Coal hole plate made in Southwark

Lost Industries of Southwark Education Resources

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Using Worksheet 7 - The Operating Theatre

Surgery


 

Contemporary Descriptions of Operating Theatres


John Flint South was surgeon to St Thomas's Hospital from 1831 to 1863. In his 'Memorials'' he described the scene during operations in the theatre :

'The general arrangement of all the theatres was the same, a semicircular floor and rows of semicircular standings, rising above one another to the large skylight which lighted the theatre. On the floor the surgeon operating, with his dressers, the surgeons and apprentices of both hospitals, and the visitors stood about the table, upon which the patient lay, and so placed that the best possible view of what was going on was given to all present. The floor was separated by a partition from the rising stand-places, the first two rows of which were occupied by the other dressers, and behind a second partition stood the pupils, packed like herrings in a barrel, but not so quiet, as those behind them were continually pressing on those before, and were continually struggling to relieve themselves of it, and had not infrequently to be got out exhausted. There was also a continual calling out of "Heads, heads", to those about the table
whose heads interfered with the sightseers... The confusion and crushing was indeed at all times very great, especially when any operation of importance was to be performed, and I have often known even the floor so crowded that the surgeon could not operate till it had been partially cleared. After our operations were over, the students rushed down two flights of stairs and across the street to Guy's, to rush up as many stairs and repeat the same scrambling for places and confusion as before. With all this struggling for the best places, it was very rarely any quarrelling occurred; everyone seemed to consider he must put up with the pushing and squeezing if he could only contrive to get a glimpse of what was going on; but the majority had to draw largely upon their imaginations of what they fancied they saw. Of course the importance of the operation and the reputation of the operator had large influence on the number of spectators; and their violent scrambling efforts to gain entrance into the theatre, and their distribution in their proper places often led to severe contests and even fighting with the hospital servants to whom this duty was assigned.'..'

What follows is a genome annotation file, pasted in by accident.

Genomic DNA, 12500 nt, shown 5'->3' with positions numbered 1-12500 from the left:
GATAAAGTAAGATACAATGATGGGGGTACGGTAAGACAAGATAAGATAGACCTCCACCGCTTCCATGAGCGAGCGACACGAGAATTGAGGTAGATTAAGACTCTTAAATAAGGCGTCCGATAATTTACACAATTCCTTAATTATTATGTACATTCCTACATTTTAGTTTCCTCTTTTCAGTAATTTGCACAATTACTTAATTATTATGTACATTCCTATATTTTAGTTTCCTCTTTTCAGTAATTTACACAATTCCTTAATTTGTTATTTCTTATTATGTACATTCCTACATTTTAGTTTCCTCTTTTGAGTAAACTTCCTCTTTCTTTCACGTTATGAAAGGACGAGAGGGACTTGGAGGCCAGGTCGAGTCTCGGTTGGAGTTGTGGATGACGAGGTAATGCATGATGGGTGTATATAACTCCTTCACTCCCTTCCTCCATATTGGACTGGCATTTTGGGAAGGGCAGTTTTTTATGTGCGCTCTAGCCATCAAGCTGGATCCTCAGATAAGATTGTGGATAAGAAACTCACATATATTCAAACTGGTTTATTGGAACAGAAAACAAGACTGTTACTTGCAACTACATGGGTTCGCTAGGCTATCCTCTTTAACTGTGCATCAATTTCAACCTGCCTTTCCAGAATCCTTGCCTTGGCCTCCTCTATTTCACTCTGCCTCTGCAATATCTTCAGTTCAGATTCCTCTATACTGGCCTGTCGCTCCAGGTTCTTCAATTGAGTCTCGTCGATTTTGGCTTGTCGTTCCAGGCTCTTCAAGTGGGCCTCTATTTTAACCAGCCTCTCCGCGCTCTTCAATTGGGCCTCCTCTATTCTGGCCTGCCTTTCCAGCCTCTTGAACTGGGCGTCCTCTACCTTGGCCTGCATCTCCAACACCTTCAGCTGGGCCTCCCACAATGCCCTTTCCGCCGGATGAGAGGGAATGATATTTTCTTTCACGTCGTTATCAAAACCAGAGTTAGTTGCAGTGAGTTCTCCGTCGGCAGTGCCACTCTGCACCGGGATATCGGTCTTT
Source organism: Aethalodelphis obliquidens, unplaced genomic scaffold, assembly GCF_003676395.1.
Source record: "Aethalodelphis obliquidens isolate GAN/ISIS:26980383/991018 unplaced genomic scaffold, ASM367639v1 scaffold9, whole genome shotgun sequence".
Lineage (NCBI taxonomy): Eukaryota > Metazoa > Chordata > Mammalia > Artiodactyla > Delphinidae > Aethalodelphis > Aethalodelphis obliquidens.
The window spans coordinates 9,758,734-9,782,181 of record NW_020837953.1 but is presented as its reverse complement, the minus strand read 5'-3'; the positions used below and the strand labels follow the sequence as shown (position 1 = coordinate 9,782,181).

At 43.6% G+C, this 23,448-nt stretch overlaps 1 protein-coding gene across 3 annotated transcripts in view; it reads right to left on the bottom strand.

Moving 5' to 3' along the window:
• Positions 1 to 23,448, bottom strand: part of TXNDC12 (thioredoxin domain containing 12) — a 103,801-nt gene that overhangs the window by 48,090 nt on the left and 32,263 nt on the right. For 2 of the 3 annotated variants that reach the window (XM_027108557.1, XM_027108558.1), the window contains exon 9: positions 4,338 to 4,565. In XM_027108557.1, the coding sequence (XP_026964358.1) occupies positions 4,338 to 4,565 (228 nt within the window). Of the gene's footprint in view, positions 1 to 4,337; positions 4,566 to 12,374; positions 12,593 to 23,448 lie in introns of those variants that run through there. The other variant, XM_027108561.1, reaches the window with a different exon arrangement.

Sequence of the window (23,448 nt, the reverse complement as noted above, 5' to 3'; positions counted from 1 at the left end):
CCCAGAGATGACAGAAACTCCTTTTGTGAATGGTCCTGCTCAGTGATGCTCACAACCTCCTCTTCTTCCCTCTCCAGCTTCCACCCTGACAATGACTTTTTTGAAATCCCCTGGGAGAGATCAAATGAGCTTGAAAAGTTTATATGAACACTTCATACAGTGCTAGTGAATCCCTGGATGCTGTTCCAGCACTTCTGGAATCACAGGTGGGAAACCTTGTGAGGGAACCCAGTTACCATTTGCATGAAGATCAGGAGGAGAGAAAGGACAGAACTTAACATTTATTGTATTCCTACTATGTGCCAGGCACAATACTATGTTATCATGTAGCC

E. A. Barton wrote, about operations towards the end of the 19th century


'...close up to the left hand door in the corner you see a small wash basin about the size of a large soup plate, in which the surgeons washed their hands after -sometimes even before - operating. Alongside the basin is a row of pegs from which hang the operating coats of the staff. These were mostly old frock coats, stiff and stinking with pus and blood. The more advanced, however, after removing their coats would put on a grocer's bib and apron of some non-absorbent stuff. On entering the theatre to operate, the surgeon would take off his coat and don his "operating coat" rolling up his sleeves and turning up the collar over his white linen, to save this from some errant vessel's attention.

The table was covered with a blanket, over this was a large sheet of brown oil cloth coming well down over the blanket. Beneath the table may be seen a wooden box about 18"x 12"x 4" (5.5 x 3.6 x 1.2 m) deep filled with sawdust. This box can be kicked by the surgeon's foot to anyplace where most blood is running in little gutters off the oil cloth. As the sawdust becomes unable to absorb any more and is converted into a bloody porridge, one hears the surgeon call "More sawdust, Holder," when afresh boxful is placed under the table...
After the surgeon had finished for the day he would wash his hands and forearms, hang up his coat, look at his face in the tiny looking glass, go round hi sward...'

 


 

 
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